Russia and Greece, two countries taken over by the politics of humiliation, seem to keep moving closer, in an apparently long-lasting relationship. But if they share various analogies, they also have differences in their ways to approach the EU.
Reading the articles and listening to the news, it is pretty clear that something has changed in Europe. The so-called “politics of humiliation” – as far as we can remark – seems to have finally taken over in Europe.
In particular, if we consider two countries as Greece and Russia, we assist in both countries to a fiery rhetoric on nations being left behind, with their pride and expectations being trampled, and, of course, their wellbeing attacked at the heart by external evil forces.
Alexis Tsipras, the Greek Prime Minister, has often accused his country’s creditors of attempting to “humiliate our people”, while, on the other hand, we can find online statements by Vladimir Putin announcing that 40 intercontinental missiles would be added to his country’s arsenal. The Russian President conceives that as a retaliatory measure against what he thinks are western attempts to keep on “humiliating and intimidate Russia”.
Russia and Greece share lots of analogies, but also differences in their specific relationship with the EU.
Russia and Greece: Analogies and Differences
This particular heterogeneity of oppositions translate into acts of varying degrees of gravity – from a military aggression on one hand, and the threat to the eurozone on the other.
Let us consider now that both countries share a common notion that national feelings have been severely damaged, and that amends need to be made as soon as possible.
The frequent trips to St Petersburg made by Tsipras tell a lot about the need of the Greek Prime Minister to talk to the Russian President and seek solace in a meeting with him – we are just wondering, but maybe these are all pieces of a puzzle explaining the new alliance between the two countries.
Of course, we have to contextualise their comments, taking into account the specific diplomatic position they are holding within the international community.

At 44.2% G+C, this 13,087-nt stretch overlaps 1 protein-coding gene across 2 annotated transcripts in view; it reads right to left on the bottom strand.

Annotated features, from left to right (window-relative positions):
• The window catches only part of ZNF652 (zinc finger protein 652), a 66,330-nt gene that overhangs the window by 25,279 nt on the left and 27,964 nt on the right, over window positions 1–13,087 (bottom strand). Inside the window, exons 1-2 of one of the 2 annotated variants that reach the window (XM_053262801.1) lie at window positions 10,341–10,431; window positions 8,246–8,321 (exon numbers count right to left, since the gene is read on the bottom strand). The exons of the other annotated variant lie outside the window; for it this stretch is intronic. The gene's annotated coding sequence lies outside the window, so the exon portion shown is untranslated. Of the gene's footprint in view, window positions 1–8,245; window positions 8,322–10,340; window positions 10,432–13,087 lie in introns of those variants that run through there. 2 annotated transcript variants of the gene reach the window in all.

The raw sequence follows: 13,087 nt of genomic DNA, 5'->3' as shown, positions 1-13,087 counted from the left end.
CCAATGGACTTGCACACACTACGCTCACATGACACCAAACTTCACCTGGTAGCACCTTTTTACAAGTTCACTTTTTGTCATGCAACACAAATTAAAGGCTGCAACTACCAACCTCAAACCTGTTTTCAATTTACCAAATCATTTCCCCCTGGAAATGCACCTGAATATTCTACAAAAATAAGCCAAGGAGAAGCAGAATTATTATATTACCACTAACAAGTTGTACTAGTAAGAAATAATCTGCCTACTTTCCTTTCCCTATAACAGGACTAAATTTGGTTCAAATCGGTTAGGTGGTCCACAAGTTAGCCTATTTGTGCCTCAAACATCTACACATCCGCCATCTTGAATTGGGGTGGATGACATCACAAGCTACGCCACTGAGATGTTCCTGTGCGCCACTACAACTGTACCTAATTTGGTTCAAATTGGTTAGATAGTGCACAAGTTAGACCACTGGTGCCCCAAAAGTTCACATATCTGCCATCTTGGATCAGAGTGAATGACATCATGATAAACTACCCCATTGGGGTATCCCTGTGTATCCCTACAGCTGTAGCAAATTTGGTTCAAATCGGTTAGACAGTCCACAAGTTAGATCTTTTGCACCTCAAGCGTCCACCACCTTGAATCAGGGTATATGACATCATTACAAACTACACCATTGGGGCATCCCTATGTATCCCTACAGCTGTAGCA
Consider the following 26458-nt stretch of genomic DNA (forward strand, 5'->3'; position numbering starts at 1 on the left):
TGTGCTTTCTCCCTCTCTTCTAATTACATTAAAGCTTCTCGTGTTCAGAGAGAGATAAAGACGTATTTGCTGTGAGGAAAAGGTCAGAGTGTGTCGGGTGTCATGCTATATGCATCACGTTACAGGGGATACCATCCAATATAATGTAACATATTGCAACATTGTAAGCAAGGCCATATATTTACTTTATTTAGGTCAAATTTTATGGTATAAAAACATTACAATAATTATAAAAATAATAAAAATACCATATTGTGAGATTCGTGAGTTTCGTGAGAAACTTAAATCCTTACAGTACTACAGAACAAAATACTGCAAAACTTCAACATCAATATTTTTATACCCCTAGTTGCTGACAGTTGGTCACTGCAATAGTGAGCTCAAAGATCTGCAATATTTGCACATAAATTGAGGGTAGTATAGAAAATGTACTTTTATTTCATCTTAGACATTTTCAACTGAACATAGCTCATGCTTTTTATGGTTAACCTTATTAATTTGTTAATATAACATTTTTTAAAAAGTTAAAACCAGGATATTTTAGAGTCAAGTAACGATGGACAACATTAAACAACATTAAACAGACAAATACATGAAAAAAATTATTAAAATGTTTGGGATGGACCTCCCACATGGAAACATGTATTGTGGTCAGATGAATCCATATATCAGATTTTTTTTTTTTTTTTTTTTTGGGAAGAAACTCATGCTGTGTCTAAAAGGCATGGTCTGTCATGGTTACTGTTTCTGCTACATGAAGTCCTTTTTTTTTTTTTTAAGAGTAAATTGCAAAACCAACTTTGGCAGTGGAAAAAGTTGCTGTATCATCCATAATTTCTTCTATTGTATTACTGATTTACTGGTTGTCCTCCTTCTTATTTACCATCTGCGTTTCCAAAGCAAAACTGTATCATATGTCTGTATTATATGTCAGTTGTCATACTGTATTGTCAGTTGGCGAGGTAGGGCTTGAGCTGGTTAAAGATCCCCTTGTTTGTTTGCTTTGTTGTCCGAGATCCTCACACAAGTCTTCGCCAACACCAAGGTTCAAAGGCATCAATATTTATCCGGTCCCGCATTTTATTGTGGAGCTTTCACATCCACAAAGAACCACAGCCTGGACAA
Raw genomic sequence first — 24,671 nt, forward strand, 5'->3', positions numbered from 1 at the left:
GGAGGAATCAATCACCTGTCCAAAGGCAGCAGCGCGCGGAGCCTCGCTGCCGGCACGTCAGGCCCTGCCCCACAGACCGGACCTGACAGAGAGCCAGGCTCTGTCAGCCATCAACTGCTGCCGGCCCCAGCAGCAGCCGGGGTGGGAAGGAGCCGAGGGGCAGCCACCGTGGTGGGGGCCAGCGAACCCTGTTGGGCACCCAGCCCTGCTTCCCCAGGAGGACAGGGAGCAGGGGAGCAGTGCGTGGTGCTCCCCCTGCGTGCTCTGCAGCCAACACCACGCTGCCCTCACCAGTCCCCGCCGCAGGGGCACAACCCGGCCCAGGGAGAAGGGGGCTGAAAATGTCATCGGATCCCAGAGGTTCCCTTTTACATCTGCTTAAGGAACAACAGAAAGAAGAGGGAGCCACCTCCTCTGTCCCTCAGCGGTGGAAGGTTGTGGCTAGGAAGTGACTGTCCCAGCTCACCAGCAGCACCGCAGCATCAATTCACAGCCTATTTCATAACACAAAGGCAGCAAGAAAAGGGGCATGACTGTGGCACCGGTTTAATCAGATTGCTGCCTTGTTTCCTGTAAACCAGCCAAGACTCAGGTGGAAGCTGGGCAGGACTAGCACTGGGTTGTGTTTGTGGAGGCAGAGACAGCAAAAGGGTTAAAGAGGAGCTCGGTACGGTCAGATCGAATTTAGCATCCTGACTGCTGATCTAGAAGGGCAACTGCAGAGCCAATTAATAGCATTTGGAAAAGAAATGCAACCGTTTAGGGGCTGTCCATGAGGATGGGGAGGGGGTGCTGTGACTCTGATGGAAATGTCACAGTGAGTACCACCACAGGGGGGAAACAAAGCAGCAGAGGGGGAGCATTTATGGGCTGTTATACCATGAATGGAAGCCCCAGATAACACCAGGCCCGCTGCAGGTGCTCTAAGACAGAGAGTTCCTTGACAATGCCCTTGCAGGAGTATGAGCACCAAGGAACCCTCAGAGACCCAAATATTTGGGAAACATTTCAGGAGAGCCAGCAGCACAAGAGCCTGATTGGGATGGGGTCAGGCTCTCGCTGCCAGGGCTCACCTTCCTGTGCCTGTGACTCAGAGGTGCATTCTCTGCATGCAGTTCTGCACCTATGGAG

We already know very well that Greece’s negotiations with creditors have got closer to crunch time. On the other hand, Russia’s regime pursues a strategy aimed at rewriting post-cold war rules to its advantage, after having launched a war in Ukraine last year.
But the perception of humiliation is real nonetheless in both countries, and in international relations. Just few examples of careless rhetorical can anyway leave long-lasting damage. As the language of humiliation reached up to hysterical heights, it is increasingly hard to see how the involved parties can climb down to a more diplomatic level with the European Union.
The Apparently Long-lasting Relationship Between Greece and Russia
Within the political framework we have just analysed, Russia declared to be ready to provide financial assistance to Greece, as said by Anton Siluanov, Russian Minister of Economy, in an exclusive interview with Cnbc in Moscow.
Greece has not submitted any formal request, but Siluanov confirmed that if Greece will do that one day, Russia would take it seriously into account.
Athens and Moscow keep on moving closer, in an apparently long-lasting relationship. It all started when the new-elected Greek government held by Alexis Tsipras submitted its veto against the EU proposal of new sanctions against Russia, towards the political crisis exploded at that time in Ukraine.
Anyway, there is a quite profound sense of mistrust in Brussels and Berlin towards the new developments in the Greece-Russia relations. Moreover, European Capitals complain about the Greek bold behaviour, a country who should act carefully, given the very fragile financial domestic situation and the pressing deadlines in the next months.